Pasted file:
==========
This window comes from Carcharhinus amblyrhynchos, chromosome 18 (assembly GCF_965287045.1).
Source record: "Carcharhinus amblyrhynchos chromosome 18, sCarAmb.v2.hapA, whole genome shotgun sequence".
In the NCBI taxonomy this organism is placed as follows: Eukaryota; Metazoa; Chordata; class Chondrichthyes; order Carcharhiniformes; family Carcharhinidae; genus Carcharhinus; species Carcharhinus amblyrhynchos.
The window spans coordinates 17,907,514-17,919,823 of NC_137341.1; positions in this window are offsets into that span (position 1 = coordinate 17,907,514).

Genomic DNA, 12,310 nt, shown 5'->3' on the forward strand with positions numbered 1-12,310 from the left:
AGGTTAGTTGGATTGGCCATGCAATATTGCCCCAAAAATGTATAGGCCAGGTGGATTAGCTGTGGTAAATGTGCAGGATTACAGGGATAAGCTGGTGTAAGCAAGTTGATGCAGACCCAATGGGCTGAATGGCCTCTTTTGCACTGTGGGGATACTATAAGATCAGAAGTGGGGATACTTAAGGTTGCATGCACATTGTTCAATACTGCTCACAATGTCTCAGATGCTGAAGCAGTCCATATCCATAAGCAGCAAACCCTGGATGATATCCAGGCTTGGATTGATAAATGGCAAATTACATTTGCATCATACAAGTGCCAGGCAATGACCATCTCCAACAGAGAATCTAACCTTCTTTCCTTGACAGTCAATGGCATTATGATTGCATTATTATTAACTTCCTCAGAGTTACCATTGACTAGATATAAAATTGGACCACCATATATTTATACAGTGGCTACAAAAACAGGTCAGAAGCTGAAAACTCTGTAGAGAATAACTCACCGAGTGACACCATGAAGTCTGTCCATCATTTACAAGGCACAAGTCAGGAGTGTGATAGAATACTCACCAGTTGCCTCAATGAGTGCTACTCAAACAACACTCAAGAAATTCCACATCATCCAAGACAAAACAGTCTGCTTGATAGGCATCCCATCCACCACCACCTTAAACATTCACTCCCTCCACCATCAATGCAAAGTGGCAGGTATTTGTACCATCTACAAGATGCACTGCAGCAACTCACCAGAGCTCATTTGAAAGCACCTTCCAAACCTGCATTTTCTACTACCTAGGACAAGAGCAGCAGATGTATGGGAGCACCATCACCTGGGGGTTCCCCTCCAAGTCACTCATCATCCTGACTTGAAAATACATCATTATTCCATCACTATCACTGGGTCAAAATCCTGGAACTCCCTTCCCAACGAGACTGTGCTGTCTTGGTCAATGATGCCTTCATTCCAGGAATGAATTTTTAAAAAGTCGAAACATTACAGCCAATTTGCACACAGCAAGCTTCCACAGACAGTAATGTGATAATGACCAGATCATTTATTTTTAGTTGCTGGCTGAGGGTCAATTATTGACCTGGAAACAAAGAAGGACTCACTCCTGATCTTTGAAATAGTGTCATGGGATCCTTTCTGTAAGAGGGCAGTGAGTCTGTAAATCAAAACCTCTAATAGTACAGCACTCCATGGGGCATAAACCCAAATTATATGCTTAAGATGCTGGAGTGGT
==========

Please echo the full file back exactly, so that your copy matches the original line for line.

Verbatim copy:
This window comes from Carcharhinus amblyrhynchos, chromosome 18 (assembly GCF_965287045.1).
Source record: "Carcharhinus amblyrhynchos chromosome 18, sCarAmb.v2.hapA, whole genome shotgun sequence".
In the NCBI taxonomy this organism is placed as follows: Eukaryota; Metazoa; Chordata; class Chondrichthyes; order Carcharhiniformes; family Carcharhinidae; genus Carcharhinus; species Carcharhinus amblyrhynchos.
The window spans coordinates 17,907,514-17,919,823 of NC_137341.1; positions in this window are offsets into that span (position 1 = coordinate 17,907,514).

Genomic DNA, 12,310 nt, shown 5'->3' on the forward strand with positions numbered 1-12,310 from the left:
AGGTTAGTTGGATTGGCCATGCAATATTGCCCCAAAAATGTATAGGCCAGGTGGATTAGCTGTGGTAAATGTGCAGGATTACAGGGATAAGCTGGTGTAAGCAAGTTGATGCAGACCCAATGGGCTGAATGGCCTCTTTTGCACTGTGGGGATACTATAAGATCAGAAGTGGGGATACTTAAGGTTGCATGCACATTGTTCAATACTGCTCACAATGTCTCAGATGCTGAAGCAGTCCATATCCATAAGCAGCAAACCCTGGATGATATCCAGGCTTGGATTGATAAATGGCAAATTACATTTGCATCATACAAGTGCCAGGCAATGACCATCTCCAACAGAGAATCTAACCTTCTTTCCTTGACAGTCAATGGCATTATGATTGCATTATTATTAACTTCCTCAGAGTTACCATTGACTAGATATAAAATTGGACCACCATATATTTATACAGTGGCTACAAAAACAGGTCAGAAGCTGAAAACTCTGTAGAGAATAACTCACCGAGTGACACCATGAAGTCTGTCCATCATTTACAAGGCACAAGTCAGGAGTGTGATAGAATACTCACCAGTTGCCTCAATGAGTGCTACTCAAACAACACTCAAGAAATTCCACATCATCCAAGACAAAACAGTCTGCTTGATAGGCATCCCATCCACCACCACCTTAAACATTCACTCCCTCCACCATCAATGCAAAGTGGCAGGTATTTGTACCATCTACAAGATGCACTGCAGCAACTCACCAGAGCTCATTTGAAAGCACCTTCCAAACCTGCATTTTCTACTACCTAGGACAAGAGCAGCAGATGTATGGGAGCACCATCACCTGGGGGTTCCCCTCCAAGTCACTCATCATCCTGACTTGAAAATACATCATTATTCCATCACTATCACTGGGTCAAAATCCTGGAACTCCCTTCCCAACGAGACTGTGCTGTCTTGGTCAATGATGCCTTCATTCCAGGAATGAATTTTTAAAAAGTCGAAACATTACAGCCAATTTGCACACAGCAAGCTTCCACAGACAGTAATGTGATAATGACCAGATCATTTATTTTTAGTTGCTGGCTGAGGGTCAATTATTGACCTGGAAACAAAGAAGGACTCACTCCTGATCTTTGAAATAGTGTCATGGGATCCTTTCTGTAAGAGGGCAGTGAGTCTGTAAATCAAAACCTCTAATAGTACAGCACTCCATGGGGCATAAACCCAAATTATATGCTTAAGATGCTGGAGTGGT